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Posted: Aug 20, 2014

Say it with flowers and nanotechnology

(Nanowerk News) Once cut and dunked in a vase of water, flowers are susceptible to bacterial growth that shortens the length of time one has to enjoy the blooms. A few silver nanoparticles sprinkled into the water, might be the answer to longer-lasting cut flowers according to research published in the International Journal of Postharvest Technology and Innovation ("Effect of nano-silver particles on postharvest life of Lilium orientalis cv. 'Shocking'").
Once the stems are cut and flowers added to a vase bacteria start to colonize the open ends of the stems and block the channels through which water enters. This is the main cause of a short-loved display even for the most expensive flowers, such as lilies, roses and freesias. Many florists provide a small packet of plant food with their bouquets, but this does nothing to prevent the stems becoming blocked with bacteria. Adding a drop of household bleach is perhaps a useful tip, but not all flower lovers which to have the odor of bleach in the vase spoiling the scent of their flowers.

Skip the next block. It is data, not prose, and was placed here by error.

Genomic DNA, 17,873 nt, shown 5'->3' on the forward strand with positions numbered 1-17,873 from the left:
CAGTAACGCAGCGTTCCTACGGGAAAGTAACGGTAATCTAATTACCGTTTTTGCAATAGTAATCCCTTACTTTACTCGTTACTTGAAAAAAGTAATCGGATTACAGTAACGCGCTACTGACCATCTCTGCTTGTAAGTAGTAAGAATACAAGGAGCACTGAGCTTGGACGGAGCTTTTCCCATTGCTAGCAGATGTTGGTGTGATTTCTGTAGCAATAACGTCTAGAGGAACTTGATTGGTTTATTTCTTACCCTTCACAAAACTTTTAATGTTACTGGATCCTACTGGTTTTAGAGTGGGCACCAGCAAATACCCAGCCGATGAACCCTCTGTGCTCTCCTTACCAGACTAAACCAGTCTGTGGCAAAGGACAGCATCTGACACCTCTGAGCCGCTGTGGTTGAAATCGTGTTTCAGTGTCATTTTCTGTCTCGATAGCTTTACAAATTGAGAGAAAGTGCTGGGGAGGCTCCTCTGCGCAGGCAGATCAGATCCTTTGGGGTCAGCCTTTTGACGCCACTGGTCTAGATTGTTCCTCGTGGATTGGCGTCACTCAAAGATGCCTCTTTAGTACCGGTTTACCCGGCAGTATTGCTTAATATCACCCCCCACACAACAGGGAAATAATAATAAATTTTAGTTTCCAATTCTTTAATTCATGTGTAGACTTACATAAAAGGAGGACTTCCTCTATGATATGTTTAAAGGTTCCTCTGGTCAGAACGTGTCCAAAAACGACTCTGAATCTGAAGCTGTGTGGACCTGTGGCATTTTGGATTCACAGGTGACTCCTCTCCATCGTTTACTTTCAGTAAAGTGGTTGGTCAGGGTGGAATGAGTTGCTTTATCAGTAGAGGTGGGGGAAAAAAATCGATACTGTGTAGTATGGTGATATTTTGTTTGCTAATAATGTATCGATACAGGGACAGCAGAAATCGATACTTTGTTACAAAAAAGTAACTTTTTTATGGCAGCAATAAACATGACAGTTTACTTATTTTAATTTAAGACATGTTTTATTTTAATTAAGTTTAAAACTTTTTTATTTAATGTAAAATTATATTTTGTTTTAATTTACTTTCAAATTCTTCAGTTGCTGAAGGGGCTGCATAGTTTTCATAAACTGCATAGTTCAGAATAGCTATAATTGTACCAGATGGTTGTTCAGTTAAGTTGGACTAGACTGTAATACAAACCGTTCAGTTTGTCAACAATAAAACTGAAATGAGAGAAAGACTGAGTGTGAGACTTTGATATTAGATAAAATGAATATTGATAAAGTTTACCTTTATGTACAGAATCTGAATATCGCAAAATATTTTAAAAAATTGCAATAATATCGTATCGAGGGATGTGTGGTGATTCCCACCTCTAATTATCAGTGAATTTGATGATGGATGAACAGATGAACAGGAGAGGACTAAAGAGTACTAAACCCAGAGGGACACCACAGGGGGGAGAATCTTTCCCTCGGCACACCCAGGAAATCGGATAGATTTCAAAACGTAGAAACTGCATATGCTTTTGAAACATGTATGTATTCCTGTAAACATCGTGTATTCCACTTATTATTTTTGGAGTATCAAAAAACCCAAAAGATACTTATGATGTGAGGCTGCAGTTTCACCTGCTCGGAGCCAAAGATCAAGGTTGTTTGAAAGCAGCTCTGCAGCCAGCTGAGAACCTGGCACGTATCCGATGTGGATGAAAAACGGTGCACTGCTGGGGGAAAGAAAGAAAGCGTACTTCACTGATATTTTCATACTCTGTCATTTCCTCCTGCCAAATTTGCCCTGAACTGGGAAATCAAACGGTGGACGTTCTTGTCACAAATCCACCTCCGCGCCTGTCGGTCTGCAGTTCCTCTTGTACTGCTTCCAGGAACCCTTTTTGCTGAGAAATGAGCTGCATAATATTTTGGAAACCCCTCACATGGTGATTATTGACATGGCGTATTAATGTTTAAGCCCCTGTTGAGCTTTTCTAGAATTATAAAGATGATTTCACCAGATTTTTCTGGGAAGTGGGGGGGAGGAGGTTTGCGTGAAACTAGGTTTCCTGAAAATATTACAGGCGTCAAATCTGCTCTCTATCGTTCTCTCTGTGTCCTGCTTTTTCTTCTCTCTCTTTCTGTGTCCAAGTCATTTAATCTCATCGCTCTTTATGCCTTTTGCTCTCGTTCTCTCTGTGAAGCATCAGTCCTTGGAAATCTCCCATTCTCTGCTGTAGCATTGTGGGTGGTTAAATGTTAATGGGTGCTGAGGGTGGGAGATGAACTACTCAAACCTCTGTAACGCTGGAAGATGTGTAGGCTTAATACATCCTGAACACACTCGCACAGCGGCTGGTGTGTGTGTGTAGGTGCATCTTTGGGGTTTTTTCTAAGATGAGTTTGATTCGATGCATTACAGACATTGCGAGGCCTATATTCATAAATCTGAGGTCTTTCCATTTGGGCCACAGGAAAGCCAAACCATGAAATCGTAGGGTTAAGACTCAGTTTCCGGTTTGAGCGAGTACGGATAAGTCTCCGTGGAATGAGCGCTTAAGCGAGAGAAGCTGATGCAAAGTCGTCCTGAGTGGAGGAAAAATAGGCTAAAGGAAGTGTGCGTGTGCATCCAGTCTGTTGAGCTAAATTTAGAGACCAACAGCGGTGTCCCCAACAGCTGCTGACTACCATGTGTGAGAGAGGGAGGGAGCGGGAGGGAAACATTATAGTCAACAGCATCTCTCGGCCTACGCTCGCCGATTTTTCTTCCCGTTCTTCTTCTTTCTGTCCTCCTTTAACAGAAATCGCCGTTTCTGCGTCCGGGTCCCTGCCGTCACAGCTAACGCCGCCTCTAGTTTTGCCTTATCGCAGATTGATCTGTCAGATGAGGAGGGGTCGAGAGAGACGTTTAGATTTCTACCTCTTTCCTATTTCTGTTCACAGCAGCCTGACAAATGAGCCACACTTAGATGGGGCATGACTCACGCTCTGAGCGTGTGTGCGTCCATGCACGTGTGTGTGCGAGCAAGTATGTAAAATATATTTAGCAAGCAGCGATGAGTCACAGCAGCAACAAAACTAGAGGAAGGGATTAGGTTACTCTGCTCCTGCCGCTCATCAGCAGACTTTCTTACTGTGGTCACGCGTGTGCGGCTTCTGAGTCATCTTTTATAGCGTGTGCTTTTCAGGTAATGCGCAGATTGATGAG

Now, a team in the Department of Horticulture at Ferdowsi University of Mashhad, Iran, have tested silver nanoparticles, which are known to have antibacterial activity, in extending the blooming life of cut lilies (Lilium orientalis cv. ‘Shocking’). They used suspensions of silver nanoparticles in water at levels of 5, 15, 25, 35 parts per million (ppm) and compared the floral life against controls with untreated vase water.
Seyed Hossein Nemati and colleagues found that control blooms gave a bright flora display on average for just under a week. Whereas the lower concentrations of silver nanoparticles extended this period by a couple of days. However, at 35 ppm their blooms were maintained with good color and healthy petals for almost twice as long as the controls (less than 12 days). Analysis of the stems and water revealed that at this concentration of silver nanoparticles bacterial growth was stymied for the longest period compared with controls where bacterial growth began within the first two days.
Source: Inderscience
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